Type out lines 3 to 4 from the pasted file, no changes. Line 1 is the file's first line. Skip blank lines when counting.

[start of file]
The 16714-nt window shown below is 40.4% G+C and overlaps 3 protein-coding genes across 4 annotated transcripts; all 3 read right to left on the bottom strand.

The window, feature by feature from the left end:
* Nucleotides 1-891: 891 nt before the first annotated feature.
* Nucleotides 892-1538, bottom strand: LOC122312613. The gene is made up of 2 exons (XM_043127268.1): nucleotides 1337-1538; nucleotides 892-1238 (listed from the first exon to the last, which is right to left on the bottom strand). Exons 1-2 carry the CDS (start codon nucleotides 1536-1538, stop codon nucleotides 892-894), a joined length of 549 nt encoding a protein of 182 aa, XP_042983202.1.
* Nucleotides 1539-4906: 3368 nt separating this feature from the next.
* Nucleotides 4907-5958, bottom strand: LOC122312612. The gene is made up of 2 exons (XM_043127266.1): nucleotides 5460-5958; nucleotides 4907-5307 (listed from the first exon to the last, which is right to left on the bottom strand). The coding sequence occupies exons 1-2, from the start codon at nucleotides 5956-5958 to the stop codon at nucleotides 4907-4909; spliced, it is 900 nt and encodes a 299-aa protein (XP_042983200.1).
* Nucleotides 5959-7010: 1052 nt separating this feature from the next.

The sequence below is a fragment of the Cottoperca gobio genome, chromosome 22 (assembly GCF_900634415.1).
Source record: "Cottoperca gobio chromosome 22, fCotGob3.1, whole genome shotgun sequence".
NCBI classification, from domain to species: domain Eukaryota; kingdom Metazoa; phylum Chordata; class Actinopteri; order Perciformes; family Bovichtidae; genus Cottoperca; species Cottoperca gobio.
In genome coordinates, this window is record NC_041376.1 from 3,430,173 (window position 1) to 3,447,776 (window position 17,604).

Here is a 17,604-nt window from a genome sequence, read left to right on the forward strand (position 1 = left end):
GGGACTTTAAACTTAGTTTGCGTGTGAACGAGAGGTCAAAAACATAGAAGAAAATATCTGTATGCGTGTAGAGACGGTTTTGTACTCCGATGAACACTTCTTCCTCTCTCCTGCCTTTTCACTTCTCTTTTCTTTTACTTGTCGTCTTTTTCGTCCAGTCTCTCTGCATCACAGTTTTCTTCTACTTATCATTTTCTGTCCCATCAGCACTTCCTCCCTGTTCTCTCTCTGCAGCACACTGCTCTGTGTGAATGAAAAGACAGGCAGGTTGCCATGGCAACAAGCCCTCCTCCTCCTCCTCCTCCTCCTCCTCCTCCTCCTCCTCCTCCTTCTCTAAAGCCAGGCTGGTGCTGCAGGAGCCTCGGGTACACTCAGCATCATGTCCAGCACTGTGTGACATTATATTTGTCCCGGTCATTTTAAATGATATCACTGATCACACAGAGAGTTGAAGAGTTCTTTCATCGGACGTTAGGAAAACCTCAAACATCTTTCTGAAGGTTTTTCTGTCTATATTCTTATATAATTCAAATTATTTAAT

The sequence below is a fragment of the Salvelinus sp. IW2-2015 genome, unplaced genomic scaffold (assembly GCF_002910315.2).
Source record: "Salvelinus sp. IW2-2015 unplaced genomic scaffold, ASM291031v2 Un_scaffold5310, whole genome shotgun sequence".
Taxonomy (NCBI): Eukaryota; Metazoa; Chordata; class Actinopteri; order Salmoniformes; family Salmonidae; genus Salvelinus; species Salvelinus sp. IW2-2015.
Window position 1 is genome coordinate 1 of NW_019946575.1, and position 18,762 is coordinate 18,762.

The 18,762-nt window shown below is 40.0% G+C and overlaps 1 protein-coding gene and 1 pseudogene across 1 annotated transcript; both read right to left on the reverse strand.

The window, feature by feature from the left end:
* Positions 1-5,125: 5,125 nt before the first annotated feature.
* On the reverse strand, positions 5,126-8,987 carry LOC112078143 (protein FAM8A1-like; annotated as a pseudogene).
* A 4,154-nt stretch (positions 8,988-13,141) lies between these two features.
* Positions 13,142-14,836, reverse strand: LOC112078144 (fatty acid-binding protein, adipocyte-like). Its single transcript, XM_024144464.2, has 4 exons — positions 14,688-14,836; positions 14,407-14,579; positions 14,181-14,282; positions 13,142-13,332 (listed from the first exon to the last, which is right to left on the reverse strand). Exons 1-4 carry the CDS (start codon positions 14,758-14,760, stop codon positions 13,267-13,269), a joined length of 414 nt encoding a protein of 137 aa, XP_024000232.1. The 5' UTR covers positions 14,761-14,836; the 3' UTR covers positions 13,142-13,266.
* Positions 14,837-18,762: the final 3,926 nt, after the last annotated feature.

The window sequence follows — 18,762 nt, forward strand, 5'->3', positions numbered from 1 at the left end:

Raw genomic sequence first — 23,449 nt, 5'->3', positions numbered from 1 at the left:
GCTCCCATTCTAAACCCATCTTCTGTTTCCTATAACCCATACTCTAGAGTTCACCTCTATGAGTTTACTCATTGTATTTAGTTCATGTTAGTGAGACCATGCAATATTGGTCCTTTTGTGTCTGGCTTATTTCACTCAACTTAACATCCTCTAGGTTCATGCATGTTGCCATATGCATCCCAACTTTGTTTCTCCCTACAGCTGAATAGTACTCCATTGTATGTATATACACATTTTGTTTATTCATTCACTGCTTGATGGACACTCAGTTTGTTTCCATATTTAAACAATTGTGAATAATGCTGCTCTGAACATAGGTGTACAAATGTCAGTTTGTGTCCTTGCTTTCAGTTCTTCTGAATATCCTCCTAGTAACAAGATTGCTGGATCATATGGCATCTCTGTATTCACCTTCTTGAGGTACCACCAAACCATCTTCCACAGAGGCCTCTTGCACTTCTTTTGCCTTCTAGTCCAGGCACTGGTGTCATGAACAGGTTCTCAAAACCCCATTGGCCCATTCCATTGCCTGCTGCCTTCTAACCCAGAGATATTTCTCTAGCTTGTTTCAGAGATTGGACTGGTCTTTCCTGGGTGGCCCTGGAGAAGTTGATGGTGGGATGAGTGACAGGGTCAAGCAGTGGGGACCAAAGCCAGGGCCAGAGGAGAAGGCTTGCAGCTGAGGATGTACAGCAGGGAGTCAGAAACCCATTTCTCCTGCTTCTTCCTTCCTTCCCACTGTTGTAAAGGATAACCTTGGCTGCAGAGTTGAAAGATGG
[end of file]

* Nucleotides 1-891: 891 nt before the first annotated feature.
* Nucleotides 892-1538, bottom strand: LOC122312613. The gene is made up of 2 exons (XM_043127268.1): nucleotides 1337-1538; nucleotides 892-1238 (listed from the first exon to the last, which is right to left on the bottom strand). Exons 1-2 carry the CDS (start codon nucleotides 1536-1538, stop codon nucleotides 892-894), a joined length of 549 nt encoding a protein of 182 aa, XP_042983202.1.